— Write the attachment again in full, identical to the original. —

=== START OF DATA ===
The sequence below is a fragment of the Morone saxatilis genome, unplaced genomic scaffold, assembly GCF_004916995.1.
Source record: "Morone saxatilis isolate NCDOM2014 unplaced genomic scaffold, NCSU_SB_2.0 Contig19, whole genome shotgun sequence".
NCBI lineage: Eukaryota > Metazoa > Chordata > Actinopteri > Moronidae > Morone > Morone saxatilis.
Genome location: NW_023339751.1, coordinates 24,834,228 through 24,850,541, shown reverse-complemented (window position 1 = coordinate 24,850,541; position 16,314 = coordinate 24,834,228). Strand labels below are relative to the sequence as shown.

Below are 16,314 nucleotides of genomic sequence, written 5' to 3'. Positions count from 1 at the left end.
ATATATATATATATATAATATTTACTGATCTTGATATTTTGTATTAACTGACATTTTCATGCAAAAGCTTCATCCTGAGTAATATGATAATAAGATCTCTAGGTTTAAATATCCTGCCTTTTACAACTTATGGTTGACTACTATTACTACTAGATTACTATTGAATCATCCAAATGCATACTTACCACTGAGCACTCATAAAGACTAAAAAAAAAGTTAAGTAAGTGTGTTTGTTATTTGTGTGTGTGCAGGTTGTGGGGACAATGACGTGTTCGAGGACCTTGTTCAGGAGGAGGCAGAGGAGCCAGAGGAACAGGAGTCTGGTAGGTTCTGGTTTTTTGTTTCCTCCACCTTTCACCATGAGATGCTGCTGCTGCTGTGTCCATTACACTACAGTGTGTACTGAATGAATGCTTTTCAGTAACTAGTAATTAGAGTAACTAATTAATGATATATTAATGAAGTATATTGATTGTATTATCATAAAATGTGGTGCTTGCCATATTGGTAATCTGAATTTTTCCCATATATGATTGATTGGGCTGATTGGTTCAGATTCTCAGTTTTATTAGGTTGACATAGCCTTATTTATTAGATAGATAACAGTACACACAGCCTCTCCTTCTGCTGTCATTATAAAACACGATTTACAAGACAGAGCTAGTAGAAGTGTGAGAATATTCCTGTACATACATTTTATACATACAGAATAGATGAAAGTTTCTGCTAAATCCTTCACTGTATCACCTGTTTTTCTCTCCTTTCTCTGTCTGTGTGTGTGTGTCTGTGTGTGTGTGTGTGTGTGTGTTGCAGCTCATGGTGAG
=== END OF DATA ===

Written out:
The sequence below is a fragment of the Morone saxatilis genome, unplaced genomic scaffold, assembly GCF_004916995.1.
Source record: "Morone saxatilis isolate NCDOM2014 unplaced genomic scaffold, NCSU_SB_2.0 Contig19, whole genome shotgun sequence".
NCBI lineage: Eukaryota > Metazoa > Chordata > Actinopteri > Moronidae > Morone > Morone saxatilis.
Genome location: NW_023339751.1, coordinates 24,834,228 through 24,850,541, shown reverse-complemented (window position 1 = coordinate 24,850,541; position 16,314 = coordinate 24,834,228). Strand labels below are relative to the sequence as shown.

Below are 16,314 nucleotides of genomic sequence, written 5' to 3'. Positions count from 1 at the left end.
ATATATATATATATATAATATTTACTGATCTTGATATTTTGTATTAACTGACATTTTCATGCAAAAGCTTCATCCTGAGTAATATGATAATAAGATCTCTAGGTTTAAATATCCTGCCTTTTACAACTTATGGTTGACTACTATTACTACTAGATTACTATTGAATCATCCAAATGCATACTTACCACTGAGCACTCATAAAGACTAAAAAAAAAGTTAAGTAAGTGTGTTTGTTATTTGTGTGTGTGCAGGTTGTGGGGACAATGACGTGTTCGAGGACCTTGTTCAGGAGGAGGCAGAGGAGCCAGAGGAACAGGAGTCTGGTAGGTTCTGGTTTTTTGTTTCCTCCACCTTTCACCATGAGATGCTGCTGCTGCTGTGTCCATTACACTACAGTGTGTACTGAATGAATGCTTTTCAGTAACTAGTAATTAGAGTAACTAATTAATGATATATTAATGAAGTATATTGATTGTATTATCATAAAATGTGGTGCTTGCCATATTGGTAATCTGAATTTTTCCCATATATGATTGATTGGGCTGATTGGTTCAGATTCTCAGTTTTATTAGGTTGACATAGCCTTATTTATTAGATAGATAACAGTACACACAGCCTCTCCTTCTGCTGTCATTATAAAACACGATTTACAAGACAGAGCTAGTAGAAGTGTGAGAATATTCCTGTACATACATTTTATACATACAGAATAGATGAAAGTTTCTGCTAAATCCTTCACTGTATCACCTGTTTTTCTCTCCTTTCTCTGTCTGTGTGTGTGTGTCTGTGTGTGTGTGTGTGTGTGTGTTGCAGCTCATGGTGAG